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Well, we do pass on -- we do pass on the assets for our clients. We warehouse -- because it's such a short period, we warehouse those assets for our clients. That's really part of the fee. If you think about it financially, such a deal actually helps us to maneuver less to avoid negative interest. Kanders?

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Georg Kanders, Bankhaus Lampe KG, Research Division - Investment Analyst [14]

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As you mentioned, the negative fees. Are you already...

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Karim Bohn, Patrizia AG - CFO & Member of the Managing Board [15]

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Interest.

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Georg Kanders, Bankhaus Lampe KG, Research Division - Investment Analyst [16]

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Interest. Negative fees, sorry. Are you already paying negative interest? And how would you -- how are you working to avoid this in the future or to limit this?

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Karim Bohn, Patrizia AG - CFO & Member of the Managing Board [17]

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Yes, we're actually paying occasionally negative interest. It is a small amount. For this year, it was below -- I think it was even below EUR 30,000 in the SDAG. The way we -- the best -- the way we avoid negative interest is, A, we have given that we have a EUR 15 billion debt business. So we have very good relationships with all the major German and European banks. And with these relationships, we are able to negotiate lines which are free of any negative interest. And the remainder is invested short term in 3- to 6-month money market funds with all investment grades, at least investment-grade banks to avoid negative interest. What's -- the only situations where we do pay negative interest is when bank lines change, and we didn't have enough time to move the money. But given the amount of money, the amount of cash we have in the balance sheet, the negative interest we pay is almost negligible.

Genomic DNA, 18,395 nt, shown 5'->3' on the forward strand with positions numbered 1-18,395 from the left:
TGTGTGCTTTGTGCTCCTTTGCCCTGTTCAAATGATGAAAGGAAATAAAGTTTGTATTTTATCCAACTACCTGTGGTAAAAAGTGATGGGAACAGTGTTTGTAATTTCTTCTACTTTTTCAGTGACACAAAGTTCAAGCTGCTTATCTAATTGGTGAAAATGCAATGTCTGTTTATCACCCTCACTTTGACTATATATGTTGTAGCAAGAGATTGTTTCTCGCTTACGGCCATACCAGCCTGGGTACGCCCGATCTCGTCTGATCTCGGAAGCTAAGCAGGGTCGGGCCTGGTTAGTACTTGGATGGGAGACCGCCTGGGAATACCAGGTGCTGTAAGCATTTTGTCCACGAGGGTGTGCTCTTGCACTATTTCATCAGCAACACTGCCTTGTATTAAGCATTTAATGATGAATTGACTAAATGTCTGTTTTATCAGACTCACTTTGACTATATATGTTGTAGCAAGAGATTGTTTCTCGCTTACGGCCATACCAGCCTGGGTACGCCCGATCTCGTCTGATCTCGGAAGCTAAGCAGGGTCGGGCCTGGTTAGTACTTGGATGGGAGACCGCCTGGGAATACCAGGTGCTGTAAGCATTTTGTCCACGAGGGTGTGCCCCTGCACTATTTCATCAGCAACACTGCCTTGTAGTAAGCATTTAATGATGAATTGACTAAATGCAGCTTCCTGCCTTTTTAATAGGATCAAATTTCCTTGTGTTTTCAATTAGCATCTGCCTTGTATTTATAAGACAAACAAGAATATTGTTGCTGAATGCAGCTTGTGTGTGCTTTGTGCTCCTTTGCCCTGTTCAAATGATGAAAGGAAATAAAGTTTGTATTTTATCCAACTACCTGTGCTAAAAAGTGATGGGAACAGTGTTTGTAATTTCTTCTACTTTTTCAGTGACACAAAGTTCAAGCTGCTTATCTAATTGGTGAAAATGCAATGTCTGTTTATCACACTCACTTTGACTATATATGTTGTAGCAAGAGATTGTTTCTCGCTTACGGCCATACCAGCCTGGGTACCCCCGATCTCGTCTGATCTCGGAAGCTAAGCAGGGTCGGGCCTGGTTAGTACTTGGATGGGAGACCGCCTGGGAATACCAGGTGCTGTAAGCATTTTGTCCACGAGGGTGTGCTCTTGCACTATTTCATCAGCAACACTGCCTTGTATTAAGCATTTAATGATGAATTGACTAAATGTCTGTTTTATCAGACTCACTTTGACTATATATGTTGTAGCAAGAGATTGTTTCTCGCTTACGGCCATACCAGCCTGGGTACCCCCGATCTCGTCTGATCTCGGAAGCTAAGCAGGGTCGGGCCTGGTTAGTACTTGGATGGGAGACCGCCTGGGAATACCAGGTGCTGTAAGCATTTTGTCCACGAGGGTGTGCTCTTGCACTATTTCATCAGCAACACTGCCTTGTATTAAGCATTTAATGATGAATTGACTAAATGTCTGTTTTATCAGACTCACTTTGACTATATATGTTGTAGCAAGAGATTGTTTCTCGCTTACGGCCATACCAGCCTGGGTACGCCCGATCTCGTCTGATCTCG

Any more questions? Otherwise, I think we can -- to answer the other questions in between, you know where to get us. Thank you very much.